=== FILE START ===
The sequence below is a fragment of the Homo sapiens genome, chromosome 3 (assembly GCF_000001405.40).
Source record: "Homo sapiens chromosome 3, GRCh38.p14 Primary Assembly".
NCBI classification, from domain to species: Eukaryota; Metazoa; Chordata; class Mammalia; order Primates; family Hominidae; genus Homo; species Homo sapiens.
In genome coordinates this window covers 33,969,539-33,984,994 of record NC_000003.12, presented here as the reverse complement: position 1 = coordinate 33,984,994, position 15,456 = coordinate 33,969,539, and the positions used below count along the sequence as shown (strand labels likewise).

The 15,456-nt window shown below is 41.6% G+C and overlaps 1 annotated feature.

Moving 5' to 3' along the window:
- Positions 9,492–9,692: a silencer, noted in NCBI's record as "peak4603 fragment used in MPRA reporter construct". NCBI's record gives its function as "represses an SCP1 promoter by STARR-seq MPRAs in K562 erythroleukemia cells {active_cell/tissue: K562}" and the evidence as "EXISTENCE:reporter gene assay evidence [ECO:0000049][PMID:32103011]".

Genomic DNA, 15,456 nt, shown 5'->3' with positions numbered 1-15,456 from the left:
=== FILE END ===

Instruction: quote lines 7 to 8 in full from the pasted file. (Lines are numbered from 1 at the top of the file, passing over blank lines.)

- Positions 9,492–9,692: a silencer, noted in NCBI's record as "peak4603 fragment used in MPRA reporter construct". NCBI's record gives its function as "represses an SCP1 promoter by STARR-seq MPRAs in K562 erythroleukemia cells {active_cell/tissue: K562}" and the evidence as "EXISTENCE:reporter gene assay evidence [ECO:0000049][PMID:32103011]".

Genomic DNA, 15,456 nt, shown 5'->3' with positions numbered 1-15,456 from the left: